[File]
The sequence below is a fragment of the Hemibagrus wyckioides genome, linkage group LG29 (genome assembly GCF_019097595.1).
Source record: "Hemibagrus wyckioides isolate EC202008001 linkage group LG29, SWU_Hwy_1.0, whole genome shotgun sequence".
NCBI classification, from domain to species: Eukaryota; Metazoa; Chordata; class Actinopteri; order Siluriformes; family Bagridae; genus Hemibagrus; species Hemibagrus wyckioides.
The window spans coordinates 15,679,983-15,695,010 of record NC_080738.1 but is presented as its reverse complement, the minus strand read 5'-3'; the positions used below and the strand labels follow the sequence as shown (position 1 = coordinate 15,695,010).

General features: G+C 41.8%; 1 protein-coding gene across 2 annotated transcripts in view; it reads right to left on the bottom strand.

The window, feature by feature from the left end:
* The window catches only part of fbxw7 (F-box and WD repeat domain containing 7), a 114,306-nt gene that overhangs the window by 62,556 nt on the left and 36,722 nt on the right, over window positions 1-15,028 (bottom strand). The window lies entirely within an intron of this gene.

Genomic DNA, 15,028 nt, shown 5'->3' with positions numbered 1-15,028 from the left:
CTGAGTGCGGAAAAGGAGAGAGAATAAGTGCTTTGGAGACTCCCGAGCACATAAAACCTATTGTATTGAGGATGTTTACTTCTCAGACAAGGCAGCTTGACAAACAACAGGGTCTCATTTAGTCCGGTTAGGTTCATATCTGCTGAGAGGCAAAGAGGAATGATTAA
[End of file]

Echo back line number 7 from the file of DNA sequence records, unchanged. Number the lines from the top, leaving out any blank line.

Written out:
* The window catches only part of fbxw7 (F-box and WD repeat domain containing 7), a 114,306-nt gene that overhangs the window by 62,556 nt on the left and 36,722 nt on the right, over window positions 1-15,028 (bottom strand). The window lies entirely within an intron of this gene.